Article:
Antibiotics Make PDA Treatment More Effective in Mice


Removing gut bacteria may be the key to treating a fatal pancreatic cancer.

Patients with pancreatic cancer have significantly more gut bacteria than they are supposed to, which plays a role in the rate of tumor growth. The gut bacteria in these patients is overwhelmed with species that prevent the immune system from fighting tumor cells, according to a study published by Cancer Research.

The study was conducted in mice and patients with pancreatic ductal adenocarcinoma (PDA), a cancer that typically becomes fatal within 2 years.

The authors found they could slow the growth of tumors by removing bacteria from the gut and pancreas of mice with antibiotics. This also allowed them to reprogram immune cells to identify cancer cells, according to the study.

Treatment with antibiotics was also found to improve the efficacy of checkpoint inhibitors, an immunotherapy that previously failed in pancreatic cancer patients, according to the study authors.

In patients with PDA, gut bacteria travels to the pancreas through the pancreatic duct, disrupting its normal function of removing digestive juices into the intestines, according to the study. The abnormal microbiome gives off cellular components that promote tumor growth by essentially shutting down the immune system.

Although the genes that cause rapid cell growth in the pancreas change the immune response and allow for new bacterial species, the authors noted that outside factors, including diet, medication, and other diseases, may also be responsible for bacterial changes.

The bacteria found among patients with pancreatic cancer emits cell membrane components and proteins that suppress microphages, the immune cells of the pancreas, according to the study. The researchers tested the effect of antibiotic use in mice with PDA and found that treatment to remove bacteria resulted in a stronger immune response and a 50% decrease in the number of cancer cells.

The authors also found that certain bacteria in pancreatic tumors can activate immune cell sensors, called “checkpoints,” signaling them to turn off. These sensors typically prevent the body from attacking its own cells, but cancer cells can signal them to turn off and prevent the immune system from destroying the cancer.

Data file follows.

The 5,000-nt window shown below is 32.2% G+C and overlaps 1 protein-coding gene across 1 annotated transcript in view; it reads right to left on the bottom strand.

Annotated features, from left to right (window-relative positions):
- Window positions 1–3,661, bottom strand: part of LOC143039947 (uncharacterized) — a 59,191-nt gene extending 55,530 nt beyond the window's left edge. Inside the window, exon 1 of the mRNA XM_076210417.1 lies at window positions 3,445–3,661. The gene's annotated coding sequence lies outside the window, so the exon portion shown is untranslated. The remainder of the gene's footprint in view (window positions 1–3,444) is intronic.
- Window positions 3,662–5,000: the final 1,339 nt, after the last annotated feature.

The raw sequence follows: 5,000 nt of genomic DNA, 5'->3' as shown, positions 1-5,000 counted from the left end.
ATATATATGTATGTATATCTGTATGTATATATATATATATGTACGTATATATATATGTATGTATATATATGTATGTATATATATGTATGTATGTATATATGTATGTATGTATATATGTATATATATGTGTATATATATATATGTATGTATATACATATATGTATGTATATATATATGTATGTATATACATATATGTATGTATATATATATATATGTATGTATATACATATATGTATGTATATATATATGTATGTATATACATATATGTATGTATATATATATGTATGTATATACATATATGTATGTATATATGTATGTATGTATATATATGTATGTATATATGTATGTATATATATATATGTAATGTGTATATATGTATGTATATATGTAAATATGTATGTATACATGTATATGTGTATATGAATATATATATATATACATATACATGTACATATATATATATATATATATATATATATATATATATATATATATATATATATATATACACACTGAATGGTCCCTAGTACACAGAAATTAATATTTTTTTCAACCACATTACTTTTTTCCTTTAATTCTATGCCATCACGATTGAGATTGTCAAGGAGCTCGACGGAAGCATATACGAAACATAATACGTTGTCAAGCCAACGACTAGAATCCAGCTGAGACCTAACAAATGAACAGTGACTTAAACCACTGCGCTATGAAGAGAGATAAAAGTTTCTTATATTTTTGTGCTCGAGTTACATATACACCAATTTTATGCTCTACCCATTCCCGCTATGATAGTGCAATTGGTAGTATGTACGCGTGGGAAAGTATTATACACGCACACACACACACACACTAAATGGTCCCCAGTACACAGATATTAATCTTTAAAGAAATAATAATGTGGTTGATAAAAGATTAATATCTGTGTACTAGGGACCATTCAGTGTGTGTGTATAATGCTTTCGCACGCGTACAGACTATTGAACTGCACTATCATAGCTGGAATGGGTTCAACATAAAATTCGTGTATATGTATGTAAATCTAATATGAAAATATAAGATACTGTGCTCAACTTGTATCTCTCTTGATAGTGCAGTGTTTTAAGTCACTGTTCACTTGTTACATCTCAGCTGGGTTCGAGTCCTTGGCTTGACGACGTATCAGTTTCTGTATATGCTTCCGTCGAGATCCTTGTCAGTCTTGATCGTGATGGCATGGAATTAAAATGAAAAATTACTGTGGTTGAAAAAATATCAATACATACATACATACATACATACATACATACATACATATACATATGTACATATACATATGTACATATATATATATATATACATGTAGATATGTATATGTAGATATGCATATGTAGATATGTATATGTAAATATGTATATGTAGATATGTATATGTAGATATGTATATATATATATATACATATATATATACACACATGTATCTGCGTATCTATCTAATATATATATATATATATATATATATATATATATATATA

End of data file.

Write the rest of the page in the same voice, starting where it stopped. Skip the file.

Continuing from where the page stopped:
Checkpoint inhibitors work by turning off checkpoints, allowing the immune system to recognize cancer cells again, according to the study.

“Adding antibiotics improved the performance of a checkpoint inhibitor in a mouse model of PDA, as shown by an increase in T cells that could attack the tumors,” said co-author Mautin Hundeyin, MD. “Our study confirmed that, similar to what has been observed in patients with pancreatic cancer, checkpoint inhibition alone did not protect mice. This may be because, in the immunosuppressive environment of the tumor, there are too few immune cells around to be activated.”

The next step, according to the authors, will be to conduct a clinical trial that tests whether combining antibiotics and checkpoint inhibitors can effectively treat patients with PDA.

“Our results have implications for understanding immune-suppression in pancreatic cancer and its reversal in the clinic,” said co-author Deepak Saxena, PhD. “Studies already underway in our labs seek to confirm the bacterial species most able to shut down the immune reaction to cancer cells, setting the stage for new bacteria-based diagnostic tests, combinations of antibiotics and immunotherapies, and perhaps for probiotics that prevent cancer in high-risk patients.”

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